A shelly concretion, usually rounded, and having a brilliant luster, with varying tints, found in the mantle, or between the mantle and shell, of certain bivalve mollusks, especially in the pearl oysters and river mussels, and sometimes in certain univalves. It is usually due to a secretion of shelly substance around some irritating foreign particle. Its substance is the same as nacre, or mother-of-pearl. Pearls which are round, or nearly round, and of fine luster, are highly esteemed as jewels, and compare in value with the precious stones.
Hence, figuratively, something resembling a pearl; something very precious.
Nacre, or mother-of-pearl.
A fish allied to the turbot; the brill.
A light-colored tern.
One of the circle of tubercles which form the bur on a deer's antler.
A whitish speck or film on the eye.
A capsule of gelatin or similar substance containing some liquid for medicinal application, as ether.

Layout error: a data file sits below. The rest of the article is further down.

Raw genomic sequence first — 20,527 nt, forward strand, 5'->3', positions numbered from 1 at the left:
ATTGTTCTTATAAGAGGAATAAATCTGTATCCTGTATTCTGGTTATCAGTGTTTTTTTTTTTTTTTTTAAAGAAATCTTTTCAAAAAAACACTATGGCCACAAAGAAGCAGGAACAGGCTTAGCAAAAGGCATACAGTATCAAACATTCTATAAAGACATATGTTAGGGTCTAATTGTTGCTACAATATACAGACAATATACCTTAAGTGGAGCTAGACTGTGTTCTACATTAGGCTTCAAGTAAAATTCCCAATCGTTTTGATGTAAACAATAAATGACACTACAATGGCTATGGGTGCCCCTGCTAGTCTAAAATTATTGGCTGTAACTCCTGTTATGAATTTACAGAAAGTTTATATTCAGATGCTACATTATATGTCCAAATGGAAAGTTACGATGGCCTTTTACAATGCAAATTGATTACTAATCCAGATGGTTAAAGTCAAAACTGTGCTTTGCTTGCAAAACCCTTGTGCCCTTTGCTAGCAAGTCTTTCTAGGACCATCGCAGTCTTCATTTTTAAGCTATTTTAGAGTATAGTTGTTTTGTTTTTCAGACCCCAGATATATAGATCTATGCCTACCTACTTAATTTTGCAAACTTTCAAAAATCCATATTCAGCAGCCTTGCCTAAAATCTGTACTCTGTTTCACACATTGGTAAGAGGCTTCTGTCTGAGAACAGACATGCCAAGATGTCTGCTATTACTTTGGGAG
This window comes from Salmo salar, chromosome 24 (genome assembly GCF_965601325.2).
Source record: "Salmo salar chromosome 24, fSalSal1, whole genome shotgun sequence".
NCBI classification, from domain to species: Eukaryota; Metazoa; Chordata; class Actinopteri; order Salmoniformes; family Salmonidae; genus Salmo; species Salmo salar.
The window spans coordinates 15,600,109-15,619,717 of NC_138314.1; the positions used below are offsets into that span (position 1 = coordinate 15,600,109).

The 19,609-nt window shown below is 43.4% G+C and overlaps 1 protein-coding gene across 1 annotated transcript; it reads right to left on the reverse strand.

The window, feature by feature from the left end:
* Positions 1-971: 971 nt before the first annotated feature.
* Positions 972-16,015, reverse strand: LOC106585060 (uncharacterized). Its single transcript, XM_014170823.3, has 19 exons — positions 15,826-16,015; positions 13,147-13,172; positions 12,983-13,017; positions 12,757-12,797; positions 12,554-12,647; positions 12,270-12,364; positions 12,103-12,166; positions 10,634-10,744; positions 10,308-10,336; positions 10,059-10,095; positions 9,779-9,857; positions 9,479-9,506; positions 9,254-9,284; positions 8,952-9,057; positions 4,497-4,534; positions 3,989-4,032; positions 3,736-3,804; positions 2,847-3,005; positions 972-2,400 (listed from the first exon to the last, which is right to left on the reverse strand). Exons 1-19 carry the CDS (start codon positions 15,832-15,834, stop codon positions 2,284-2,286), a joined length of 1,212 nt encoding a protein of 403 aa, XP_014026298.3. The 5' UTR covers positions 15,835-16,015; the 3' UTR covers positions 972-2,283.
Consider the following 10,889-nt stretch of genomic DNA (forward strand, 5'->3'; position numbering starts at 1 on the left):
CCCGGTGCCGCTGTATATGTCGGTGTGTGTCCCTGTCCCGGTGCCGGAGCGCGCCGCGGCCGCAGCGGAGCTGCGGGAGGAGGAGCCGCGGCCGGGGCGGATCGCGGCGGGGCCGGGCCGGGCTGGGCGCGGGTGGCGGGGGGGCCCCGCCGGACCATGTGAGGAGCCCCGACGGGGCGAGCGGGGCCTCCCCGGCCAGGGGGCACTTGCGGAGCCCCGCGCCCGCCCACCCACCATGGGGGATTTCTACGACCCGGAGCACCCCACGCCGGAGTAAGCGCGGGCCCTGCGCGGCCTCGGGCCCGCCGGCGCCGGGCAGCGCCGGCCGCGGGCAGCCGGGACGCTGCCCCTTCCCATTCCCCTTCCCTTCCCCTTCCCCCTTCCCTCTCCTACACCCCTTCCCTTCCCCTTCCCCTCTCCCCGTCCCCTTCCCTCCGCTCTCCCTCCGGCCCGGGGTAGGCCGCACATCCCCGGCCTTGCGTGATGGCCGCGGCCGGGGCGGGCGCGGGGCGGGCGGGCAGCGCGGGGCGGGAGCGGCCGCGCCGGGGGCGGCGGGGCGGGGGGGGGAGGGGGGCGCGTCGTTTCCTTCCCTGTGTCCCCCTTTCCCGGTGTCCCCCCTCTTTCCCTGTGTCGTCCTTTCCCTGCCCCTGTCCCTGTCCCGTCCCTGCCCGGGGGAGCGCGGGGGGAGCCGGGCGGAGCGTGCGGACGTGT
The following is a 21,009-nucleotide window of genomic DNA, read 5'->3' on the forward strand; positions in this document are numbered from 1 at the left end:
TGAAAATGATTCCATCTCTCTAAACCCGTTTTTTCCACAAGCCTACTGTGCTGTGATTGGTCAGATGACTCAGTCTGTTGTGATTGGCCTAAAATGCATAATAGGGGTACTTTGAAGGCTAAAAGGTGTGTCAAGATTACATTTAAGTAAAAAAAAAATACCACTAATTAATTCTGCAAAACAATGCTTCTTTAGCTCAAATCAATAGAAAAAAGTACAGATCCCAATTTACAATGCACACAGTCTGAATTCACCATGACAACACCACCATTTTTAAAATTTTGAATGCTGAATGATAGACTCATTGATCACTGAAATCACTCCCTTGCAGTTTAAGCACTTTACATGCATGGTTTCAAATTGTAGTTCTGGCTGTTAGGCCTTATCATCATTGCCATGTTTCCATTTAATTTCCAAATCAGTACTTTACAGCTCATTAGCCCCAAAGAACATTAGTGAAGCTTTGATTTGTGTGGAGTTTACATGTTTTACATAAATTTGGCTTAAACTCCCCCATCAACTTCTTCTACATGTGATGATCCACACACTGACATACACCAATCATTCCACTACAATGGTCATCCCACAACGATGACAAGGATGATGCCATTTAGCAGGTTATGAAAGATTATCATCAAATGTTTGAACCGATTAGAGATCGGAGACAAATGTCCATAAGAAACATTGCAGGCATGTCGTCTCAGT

A size of type, between agate and diamond.
Of or pertaining to pearl or pearls; made of pearls, or of mother-of-pearl.
To set or adorn with pearls, or with mother-of-pearl. Used also figuratively.
To cause to resemble pearls; to make into small round grains; as, to pearl barley.
History demonstrates that previous military drawdowns invited aggression by our enemies. After World War I, America drew down forces until the U.S. Army had fewer than 100,000 men in uniform. That weakness invited Nazi aggression in Europe and the imperial Japanese attack at Pearl Harbor. Frank Gaffney
Pearl Harbor caused our Nation to wholeheartedly commit to winning World War II, changing the course of our Nation's history and the world's future. Joe Baca
Real friendship, like real poetry, is extremely rare - and precious as a pearl. Tahar Ben Jelloun
All art is autobiographical. The pearl is the oyster's autobiography. Federico Fellini
There is an electric fire in human nature tending to purify - so that among these human creatures there is continually some birth of new heroism. The pity is that we must wonder at it, as we should at finding a pearl in rubbish. John Keats